Broad and bi-partisan support for measures to ease trade and travel restrictions on Cuba led to controversy in the House of Representatives on Wednesday night, and ended with an agreement that signals a shift in the House leadership’s attitude toward Cuba policy change.
Representative Rick Crawford (R-AK) was leading a group of Republicans and Democrats supporting an amendment to permit private credit to facilitate American agricultural exports to Cuba. Representative Mark Sanford (R-SC) was leading a group of Republicans and Democrats seeking an end to the ban on unrestricted U.S. citizen travel to Cuba.
In the end, Crawford and Sanford withdrew their amendments; in return, and under pressure from supporters of the amendments, the House Republican leadership facilitated an agreement in which the Crawford bill will get a hearing in the House Agriculture Committee, and Reps. Carlos Curbelo (R-FL) and Ileana Ros-Lehtinen (R-FL) will work with Crawford to move a version of this bill forward.
What happened on the House floor last night may seem like an obscure procedural gambit, but beneath the surface it reflected a major shift toward a new U.S.-Cuba relationship. In exchange for pulling the amendment, Congressman Crawford received assurances from House Republican leadership will work with him to advance the substance of his bill that seeks to improve U.S. trade with Cuba. This is a new attitude on the part of the leadership, which has previously sought to block all Cuba policy change.
The Crawford amendment had won broad support, from both Republicans and Democrats, and from agriculture associations, businesses and religious and human rights groups. By permitting private financial institutions and others to offer credit for agricultural sales, it would have created conditions for U.S. agricultural imports to Cuba to grow significantly while also decreasing the cost of U.S. food imports for the country.
Support had been growing on both sides of the aisle. Hardliners in Congress who wished to maintain the embargo on Cuba were demonstrably out-of-touch with the American people. As the amendment was being considered in Congress, House Republican leadership was forced to recognize that they can no longer maintain harsh trade restrictions on Cuba without facing political costs from constituents.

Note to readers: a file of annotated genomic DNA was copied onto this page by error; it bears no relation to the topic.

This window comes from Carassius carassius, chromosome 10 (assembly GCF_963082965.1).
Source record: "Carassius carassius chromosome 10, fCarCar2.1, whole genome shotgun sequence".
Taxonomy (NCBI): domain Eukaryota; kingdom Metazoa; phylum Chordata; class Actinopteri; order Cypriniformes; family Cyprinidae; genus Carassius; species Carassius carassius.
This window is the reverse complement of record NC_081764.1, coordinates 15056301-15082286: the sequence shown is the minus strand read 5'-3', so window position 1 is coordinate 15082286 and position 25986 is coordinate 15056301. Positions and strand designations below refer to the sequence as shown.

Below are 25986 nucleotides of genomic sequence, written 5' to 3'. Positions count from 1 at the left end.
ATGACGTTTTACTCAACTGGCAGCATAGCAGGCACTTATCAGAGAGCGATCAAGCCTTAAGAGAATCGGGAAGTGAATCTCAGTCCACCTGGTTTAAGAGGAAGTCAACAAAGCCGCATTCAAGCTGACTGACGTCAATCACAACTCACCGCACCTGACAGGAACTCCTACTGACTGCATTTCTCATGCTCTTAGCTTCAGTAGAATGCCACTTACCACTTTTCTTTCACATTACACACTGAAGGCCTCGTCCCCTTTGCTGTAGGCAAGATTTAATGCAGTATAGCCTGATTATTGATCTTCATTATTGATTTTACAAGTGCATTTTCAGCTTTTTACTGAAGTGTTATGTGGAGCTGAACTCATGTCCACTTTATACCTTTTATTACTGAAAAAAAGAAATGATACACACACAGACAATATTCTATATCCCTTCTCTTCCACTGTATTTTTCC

This historic deal in the House comes on the heels of a major win on Cuba policy in the Senate Appropriations Committee. Where last month, a similar amendment passed the Republican-led panel with a bipartisan 22-8 vote.
Last night’s agreement sets the stage for progress in Congress towards lifting the embargo. Republican Representatives Rick Crawford, Tom Emmer, Mark Sanford, Ted Poe and many others have emerged as key leaders pushing for a new policy. They join steadfast Democratic supporters to establish a new U.S.-Cuba relationship. We expect to see continuing engagement by these Members and others in the months ahead, and growing support for legislation to end the travel ban, and the agricultural trade restrictions.
Over the past year, WOLA has been working to educate members of Congress on U.S.-Cuba policy and Cuba-related issues. We’ve known for some time that the Cuba embargo is increasingly unpopular among Republicans in Congress. Now it is clear to the public and to Republican leadership that the embargo is a relic of the past and must be ended.
WOLA Director of Communications
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